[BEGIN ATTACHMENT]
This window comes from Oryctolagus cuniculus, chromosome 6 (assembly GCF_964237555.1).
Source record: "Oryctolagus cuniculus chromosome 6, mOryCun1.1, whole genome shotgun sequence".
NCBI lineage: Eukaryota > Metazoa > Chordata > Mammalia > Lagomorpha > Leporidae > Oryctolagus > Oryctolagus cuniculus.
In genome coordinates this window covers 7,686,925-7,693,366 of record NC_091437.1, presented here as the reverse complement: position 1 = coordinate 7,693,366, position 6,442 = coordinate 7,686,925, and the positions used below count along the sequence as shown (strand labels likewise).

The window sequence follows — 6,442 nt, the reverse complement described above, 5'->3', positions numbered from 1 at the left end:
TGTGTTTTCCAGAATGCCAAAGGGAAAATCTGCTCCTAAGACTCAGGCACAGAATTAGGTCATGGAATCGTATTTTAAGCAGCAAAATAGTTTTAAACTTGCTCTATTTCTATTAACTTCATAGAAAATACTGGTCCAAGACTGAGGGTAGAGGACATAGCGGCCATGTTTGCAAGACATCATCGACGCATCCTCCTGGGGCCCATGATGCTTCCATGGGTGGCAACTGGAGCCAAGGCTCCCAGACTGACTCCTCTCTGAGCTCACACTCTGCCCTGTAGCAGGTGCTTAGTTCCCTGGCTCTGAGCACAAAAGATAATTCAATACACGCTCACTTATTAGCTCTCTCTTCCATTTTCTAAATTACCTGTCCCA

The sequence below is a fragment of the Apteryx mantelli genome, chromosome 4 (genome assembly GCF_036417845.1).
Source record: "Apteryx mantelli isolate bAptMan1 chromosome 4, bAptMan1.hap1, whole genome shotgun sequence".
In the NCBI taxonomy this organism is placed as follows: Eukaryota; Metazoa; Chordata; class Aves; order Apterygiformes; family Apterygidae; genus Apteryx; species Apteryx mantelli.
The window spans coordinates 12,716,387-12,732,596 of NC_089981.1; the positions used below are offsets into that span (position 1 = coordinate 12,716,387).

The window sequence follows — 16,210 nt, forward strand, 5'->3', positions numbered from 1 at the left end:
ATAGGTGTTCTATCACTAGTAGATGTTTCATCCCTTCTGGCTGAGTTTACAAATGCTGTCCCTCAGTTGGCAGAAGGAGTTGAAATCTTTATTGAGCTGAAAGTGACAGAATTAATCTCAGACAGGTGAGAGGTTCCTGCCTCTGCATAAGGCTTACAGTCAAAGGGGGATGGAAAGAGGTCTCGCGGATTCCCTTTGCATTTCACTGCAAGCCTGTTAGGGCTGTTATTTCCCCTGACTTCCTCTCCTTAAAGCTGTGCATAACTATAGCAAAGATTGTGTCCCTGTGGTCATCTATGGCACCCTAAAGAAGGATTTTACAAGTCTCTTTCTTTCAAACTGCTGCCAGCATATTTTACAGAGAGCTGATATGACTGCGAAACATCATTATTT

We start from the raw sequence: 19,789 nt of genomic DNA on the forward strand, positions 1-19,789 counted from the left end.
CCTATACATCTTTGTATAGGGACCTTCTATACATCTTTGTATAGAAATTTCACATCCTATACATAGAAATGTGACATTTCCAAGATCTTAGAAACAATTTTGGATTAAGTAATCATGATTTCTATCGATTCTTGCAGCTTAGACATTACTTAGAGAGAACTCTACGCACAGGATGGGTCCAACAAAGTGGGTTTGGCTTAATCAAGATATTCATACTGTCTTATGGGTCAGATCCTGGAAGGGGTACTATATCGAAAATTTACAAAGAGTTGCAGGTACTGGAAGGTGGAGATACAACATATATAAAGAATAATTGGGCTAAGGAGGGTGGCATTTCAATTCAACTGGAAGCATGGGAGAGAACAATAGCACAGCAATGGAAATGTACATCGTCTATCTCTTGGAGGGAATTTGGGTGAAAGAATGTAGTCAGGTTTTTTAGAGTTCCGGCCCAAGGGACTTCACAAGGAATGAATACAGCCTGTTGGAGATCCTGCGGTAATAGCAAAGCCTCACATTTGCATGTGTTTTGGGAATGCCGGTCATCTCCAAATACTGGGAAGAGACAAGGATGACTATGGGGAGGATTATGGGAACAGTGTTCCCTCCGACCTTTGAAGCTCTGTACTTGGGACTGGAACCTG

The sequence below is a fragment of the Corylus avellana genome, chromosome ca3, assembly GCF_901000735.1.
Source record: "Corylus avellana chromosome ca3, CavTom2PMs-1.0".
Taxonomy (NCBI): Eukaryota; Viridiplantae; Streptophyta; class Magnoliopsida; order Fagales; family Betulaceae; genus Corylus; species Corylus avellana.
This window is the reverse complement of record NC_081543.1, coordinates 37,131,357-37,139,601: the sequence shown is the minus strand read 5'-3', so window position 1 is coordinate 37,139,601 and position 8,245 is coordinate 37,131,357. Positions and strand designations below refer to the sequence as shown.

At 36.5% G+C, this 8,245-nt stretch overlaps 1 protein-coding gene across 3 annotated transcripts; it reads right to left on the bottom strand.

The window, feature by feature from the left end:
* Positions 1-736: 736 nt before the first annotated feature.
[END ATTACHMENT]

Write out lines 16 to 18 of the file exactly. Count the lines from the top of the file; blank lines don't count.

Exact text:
Source record: "Corylus avellana chromosome ca3, CavTom2PMs-1.0".
Taxonomy (NCBI): Eukaryota; Viridiplantae; Streptophyta; class Magnoliopsida; order Fagales; family Betulaceae; genus Corylus; species Corylus avellana.
This window is the reverse complement of record NC_081543.1, coordinates 37,131,357-37,139,601: the sequence shown is the minus strand read 5'-3', so window position 1 is coordinate 37,139,601 and position 8,245 is coordinate 37,131,357. Positions and strand designations below refer to the sequence as shown.